On Saturday the 20th of October Trophy Eyes returned to Melbourne on The American Dream tour for their final Australian show of 2018. This time they took on The Forum with their good friends STUMPS, Maddy Jane and Dear Seattle opening the night.
The queues built up early, unbothered by the constant rainfall and as STUMPS took the stage around eight o’clock the room was already starting to fill up, only continuing to fill with excited, dancing patrons throughout Maddy Jane and Dear Seattle’s sets.
Four-pieced Sydney band, STUMPS, lay the groundwork for the night with their indie/rock sound. Songs such as “Conversation, Conversations” got everyone moving and warming up for the night ahead. The tunes vocalist Kyle Fisher, guitarist Michael Sacco, bassist Merrick Powell, and drummer Jonny Dolan were performing were the kind you couldn’t help but dance along to. It seemed like not many people could sing along to all of STUMPS’ songs but they were certainly taken by this band.
See More Photos of STUMPS HERE.
Maddy Jane continued the indie/rock genre, also throwing in a pop element as the 22 year old Tasmanian charmed with her powerful voice. Her energy was lively and bright which perfectly matched her orange jumpsuit and bright red, electric guitar. My take on her sound would be a wonderful, unique combination of the likes of Missy Higgins and Alanis Morissette.
See More Photos of Maddy Jane HERE.
The moment Sydney originating, indie/punk/rock band, Dear Seattle stepped on stage all I could think was “so much hair!”. Each of the four members: vocalist Brae Fisher, guitarist Lachlan Simpson, bassist Jeremy Baker and drummer Josh McKay, had a brilliant head of hair that they definitely knew how to use in their performance. There was lots of enthusiasm and banter and the crowd was absolutely eating it up, laughing as Josh Mckay messed up the intro of their final song “Maybe”. Although nothing could tarnish Dear Seattle’s performance to this adoring audience.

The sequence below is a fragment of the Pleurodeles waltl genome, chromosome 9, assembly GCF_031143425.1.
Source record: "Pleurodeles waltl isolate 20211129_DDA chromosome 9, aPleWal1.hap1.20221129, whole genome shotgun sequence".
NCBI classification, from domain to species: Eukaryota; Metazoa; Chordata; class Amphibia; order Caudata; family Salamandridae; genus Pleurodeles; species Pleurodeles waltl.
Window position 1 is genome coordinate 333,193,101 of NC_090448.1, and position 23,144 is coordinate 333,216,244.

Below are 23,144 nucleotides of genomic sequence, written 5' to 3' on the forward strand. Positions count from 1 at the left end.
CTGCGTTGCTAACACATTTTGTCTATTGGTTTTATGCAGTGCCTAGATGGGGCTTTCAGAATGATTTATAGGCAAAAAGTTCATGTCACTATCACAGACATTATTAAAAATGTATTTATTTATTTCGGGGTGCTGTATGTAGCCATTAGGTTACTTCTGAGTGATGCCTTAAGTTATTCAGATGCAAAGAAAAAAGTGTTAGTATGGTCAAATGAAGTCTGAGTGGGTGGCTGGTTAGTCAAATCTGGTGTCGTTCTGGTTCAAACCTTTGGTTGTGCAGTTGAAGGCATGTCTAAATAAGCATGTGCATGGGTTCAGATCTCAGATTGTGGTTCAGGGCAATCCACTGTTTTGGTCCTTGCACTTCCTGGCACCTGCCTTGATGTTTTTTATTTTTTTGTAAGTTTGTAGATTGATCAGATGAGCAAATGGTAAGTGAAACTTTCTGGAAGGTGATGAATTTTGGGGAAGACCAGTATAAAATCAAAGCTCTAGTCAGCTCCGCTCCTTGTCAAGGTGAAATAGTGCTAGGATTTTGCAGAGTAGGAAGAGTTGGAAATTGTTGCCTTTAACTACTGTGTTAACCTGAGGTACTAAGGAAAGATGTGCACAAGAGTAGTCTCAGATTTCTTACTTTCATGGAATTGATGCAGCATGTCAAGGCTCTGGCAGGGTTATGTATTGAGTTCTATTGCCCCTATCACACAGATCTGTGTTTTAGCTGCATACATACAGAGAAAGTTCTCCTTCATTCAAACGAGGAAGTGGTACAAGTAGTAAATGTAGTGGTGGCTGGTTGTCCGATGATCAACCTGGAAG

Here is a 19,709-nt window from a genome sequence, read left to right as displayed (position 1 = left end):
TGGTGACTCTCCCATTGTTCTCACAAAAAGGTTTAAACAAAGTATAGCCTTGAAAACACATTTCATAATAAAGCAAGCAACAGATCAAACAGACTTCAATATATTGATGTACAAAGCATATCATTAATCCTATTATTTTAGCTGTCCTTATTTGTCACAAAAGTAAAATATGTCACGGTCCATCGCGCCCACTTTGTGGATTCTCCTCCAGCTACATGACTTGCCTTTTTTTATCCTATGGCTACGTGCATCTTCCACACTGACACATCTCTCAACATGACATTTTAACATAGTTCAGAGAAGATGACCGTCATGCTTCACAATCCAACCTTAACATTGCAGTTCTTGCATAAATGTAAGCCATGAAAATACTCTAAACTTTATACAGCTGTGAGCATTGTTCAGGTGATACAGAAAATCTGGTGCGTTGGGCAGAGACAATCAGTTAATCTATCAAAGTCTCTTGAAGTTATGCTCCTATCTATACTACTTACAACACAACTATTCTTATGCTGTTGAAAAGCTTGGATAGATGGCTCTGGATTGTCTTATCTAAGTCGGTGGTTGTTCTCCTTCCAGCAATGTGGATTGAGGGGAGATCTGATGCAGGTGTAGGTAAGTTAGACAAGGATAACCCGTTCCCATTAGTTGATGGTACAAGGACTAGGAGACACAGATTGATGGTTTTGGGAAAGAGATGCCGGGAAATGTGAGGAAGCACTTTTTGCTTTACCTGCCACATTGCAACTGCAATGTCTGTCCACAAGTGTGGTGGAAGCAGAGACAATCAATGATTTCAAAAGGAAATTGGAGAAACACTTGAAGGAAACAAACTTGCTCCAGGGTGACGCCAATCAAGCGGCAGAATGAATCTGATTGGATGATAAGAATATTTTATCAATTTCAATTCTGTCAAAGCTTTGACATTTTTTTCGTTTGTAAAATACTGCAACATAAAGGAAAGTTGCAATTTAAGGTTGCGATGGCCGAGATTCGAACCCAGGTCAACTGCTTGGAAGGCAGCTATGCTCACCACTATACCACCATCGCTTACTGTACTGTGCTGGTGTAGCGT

See More Photos of Dear Seattle HERE.
The beautiful theatre had a buzz of exhilaration in the air as everyone patiently waited for Trophy Eyes, which seemed to increase as a crew member filled glitter canons with gold, shiny streamers. The bass was so strong, the kind of strength where it shakes the entire room. I found myself loving the way I could feel it in my chest, but apologising profusely to my poor eardrums that could also feel the vibrations. I enjoyed watching the ripples they formed in the water inside a plastic cup that had been abandoned atop a subwoofer next to me.
The anticipation was building as Trophy Eyes’ guitarists Kevin Cross and Andrew Hallet, bassist Jeremy Winchester, and drummer Blake Caruso entered the stage, taking a few minutes to tune their instruments (and let the crowd mentally and emotionally prepare themselves) before lead vocalist, John Floreani, came bounding onto the stage. One thing I quickly learned… wow this band knows how to feel. Every song was so genuine and the many infatuated fans in the room felt every word they sang along to, right back at them.
The massive show included smoke canons, insanely cool pyrotechnics and of course the aforementioned shiny gold streamers that were soon hanging from the ceiling. There seemed to be an endless flow of crowd-surfers making their way to the front with gigantic smiles on their faces where they were lifted out by security, only to run back into the pit to keep the party going. I have a huge amount of respect for those security guards, they did a wonderful job at keeping everyone safe.
See More Photos of Trophy Eyes HERE.
The night flew by in a rush of old songs, new songs and sea full of torch lights. Friends and strangers alike came together in honour of these bands to celebrate, to have fun and to feel. They lifted each other above their heads, chanted, danced and swayed together and it seemed like they never wanted to leave. After exiting the stage but returning for encore songs “You can Count on Me” and “I Can Feel it Calling”, Trophy Eyes put their arms around each other, a final cheer for a final bow, follow by Kevin Cross smashing his guitar on the ground in true punk rock fashion, and just like that it was over. I know this was a night so many will keep in the hearts forever, it will stay in mine as another beautiful night on which I got to witness the power of live music and the way it can bring people together.
See more of Hannah Robinson’s work HERE.